I like what the perspective of a moderate wide-angle does here 🙂
This was the my first time in Brixen / Bressanone. I’m 53. I may visit the town once more in my life, but I’m not sure. It’s not because I didn’t like what I saw (much to the contrary!), it’s because the world is too big and too beautiful.
The cloister is full of beautiful imagery. Stories over stories. I’ve taken a few pictures, and the framing was more determined by my compositional style than by anything content-related. It’s sad in a way: I most likely won’t ever see more of those stories than I do now, when I look at my images. It’s also true that I did not concentrate on seeing while I was there. I concentrated on framing.
But then: I’ve been in places where I didn’t take images, places where I did concentrate on seeing, and now all is lost, all is gone from my memory. These images at least will remain.
Here we are, that was the reason why we went there: the cloister.
I present you two versions of the same image, one developed with DxO Optics Pro, the other one with Lightroom. I think what DxO did all by itself looks better than what I did in Lightroom, therefore the DxO version became Image of the Day.
I had the idea to invoke DxO, because due to the extreme contrast and how I had to pull up the shadows, noise began to creep in. DxO is my panacea for everything noise-related 😉
In earlier times I would have had bought a guide to the region, or more likely a few. I’m mostly interested in art, history and architecture, and the quality of guides varying.
Basically the quality of that information is comparable to everything that a good tourist guide of the Provence would have revealed about a town like Fréjus. It told me that there is a cathedral, and it also told me about a cloister. I love cloisters, therefore we had to see it.
What makes a cloister beautiful? Well, twin columns are always nice, and of course much depends on the nature of the patio. This one has a lovely well, white gravel and a few small trees.
Originally the cloister was connected to the church, but that door is closed now. You reach thr cloister through the tourist office, just like we’ve seen it in Saint-Maximin-la-Sainte-Baume.
Fréjus had not been on my radar. If you had asked me where that place is, I would have said it’s in the French Alps, just across the border from Torino, Italy. Which is also correct, because the mountain pass pass leading from Torino to France is called Col du Fréjus, and that’s the name that I had in mind.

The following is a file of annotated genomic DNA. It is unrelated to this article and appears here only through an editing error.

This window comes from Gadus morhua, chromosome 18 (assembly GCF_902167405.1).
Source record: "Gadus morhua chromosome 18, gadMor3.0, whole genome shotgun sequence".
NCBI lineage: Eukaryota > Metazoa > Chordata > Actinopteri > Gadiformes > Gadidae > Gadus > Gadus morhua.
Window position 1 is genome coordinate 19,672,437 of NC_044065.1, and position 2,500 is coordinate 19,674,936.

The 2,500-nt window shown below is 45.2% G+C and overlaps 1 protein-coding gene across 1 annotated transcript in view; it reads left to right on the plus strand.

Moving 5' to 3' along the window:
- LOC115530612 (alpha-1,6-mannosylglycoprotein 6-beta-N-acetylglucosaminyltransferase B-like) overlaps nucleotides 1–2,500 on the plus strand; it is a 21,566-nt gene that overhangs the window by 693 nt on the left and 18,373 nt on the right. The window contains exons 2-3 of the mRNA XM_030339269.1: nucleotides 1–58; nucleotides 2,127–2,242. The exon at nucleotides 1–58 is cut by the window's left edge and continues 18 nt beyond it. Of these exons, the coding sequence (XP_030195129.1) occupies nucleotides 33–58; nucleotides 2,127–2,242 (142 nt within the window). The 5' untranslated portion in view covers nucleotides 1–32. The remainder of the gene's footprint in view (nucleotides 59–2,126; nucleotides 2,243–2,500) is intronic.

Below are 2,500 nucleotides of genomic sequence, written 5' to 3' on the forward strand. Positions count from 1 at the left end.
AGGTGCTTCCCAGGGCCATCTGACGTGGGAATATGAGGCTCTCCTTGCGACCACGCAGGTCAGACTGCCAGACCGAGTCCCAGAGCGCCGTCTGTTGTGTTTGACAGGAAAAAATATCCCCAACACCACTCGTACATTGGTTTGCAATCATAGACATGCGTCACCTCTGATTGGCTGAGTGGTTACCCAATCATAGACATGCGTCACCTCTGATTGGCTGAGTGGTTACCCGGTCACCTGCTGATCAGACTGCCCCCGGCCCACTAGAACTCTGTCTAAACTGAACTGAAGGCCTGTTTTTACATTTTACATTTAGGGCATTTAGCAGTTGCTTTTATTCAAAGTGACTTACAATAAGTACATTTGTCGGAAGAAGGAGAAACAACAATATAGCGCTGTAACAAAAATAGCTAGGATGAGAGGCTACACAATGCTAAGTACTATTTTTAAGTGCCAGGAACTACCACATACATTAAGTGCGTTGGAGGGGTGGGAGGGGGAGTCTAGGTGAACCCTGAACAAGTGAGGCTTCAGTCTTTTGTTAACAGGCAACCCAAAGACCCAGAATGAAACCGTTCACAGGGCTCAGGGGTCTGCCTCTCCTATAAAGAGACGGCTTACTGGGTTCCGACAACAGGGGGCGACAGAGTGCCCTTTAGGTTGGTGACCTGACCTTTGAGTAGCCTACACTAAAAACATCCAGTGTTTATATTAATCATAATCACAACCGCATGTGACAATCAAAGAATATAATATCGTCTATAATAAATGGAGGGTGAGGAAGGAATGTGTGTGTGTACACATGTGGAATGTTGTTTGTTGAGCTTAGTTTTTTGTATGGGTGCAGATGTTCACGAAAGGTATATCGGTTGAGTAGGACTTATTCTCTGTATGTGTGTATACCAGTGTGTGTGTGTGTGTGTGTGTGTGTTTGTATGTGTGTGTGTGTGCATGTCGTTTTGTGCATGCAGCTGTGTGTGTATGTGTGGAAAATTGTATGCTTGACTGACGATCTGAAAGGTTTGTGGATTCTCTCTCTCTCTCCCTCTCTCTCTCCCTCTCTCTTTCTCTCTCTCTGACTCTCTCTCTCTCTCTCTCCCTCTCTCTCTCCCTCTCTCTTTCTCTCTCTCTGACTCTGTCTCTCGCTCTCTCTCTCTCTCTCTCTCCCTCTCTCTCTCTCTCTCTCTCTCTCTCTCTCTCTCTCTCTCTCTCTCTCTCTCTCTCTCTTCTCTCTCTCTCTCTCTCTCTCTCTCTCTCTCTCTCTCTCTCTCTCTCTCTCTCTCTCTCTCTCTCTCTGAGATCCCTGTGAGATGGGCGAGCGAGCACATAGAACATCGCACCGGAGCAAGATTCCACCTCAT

It’s always irritating when two places have the same name. I don’t know the origin of the name of the mountain pass, but the city in Provence derives its name from Forum Julii. It’s one of the cities founded by Julius Caesar. From there, linguistically, it’s a long way to Fréjus, but that’s what 2000 years do to names.
It’s not a particularly interesting city, not a must-see in Provence, but it was one of the places where we could reach the sea. Cannes, half an hour on the highway to the east, would have been the next access to the Mediterranean, but we didn’t want to drive that far. We just wanted to drive an hour or two along the coast and probably sip a drink somewhere. Therefore Fréjus was it.
I’ve never seen a cloister like this. Like in Silvacane the refectory is above church level and atop the chapter house.
In hindsight, of the “Three Sisters”, l’Abbaye du Thoronet is the most impressive, and even more so because of this unusual view.
Using a fisheye is hard. Before you look through the lens, you never know what you’ll get.
The image from the chapter house is extreme, but then, in a certain way it conveys what I saw and how it felt to be there. That’s a funny thing to say about an image that’s totally distorted 🙂
Fisheyes: this is really stuff for experimentation. Try it out. Sometimes it works, sometimes it doesn’t. Predictions impossible 😀
We are still in Saint-Maximin-la-Sainte-Baume. This church, like so many Gothic churches, is a celebration of light.
There is also a cloister in Saint-Maximin-la-Sainte-Baume. It’s not a part of the church any more, and you reach it through the tourist office.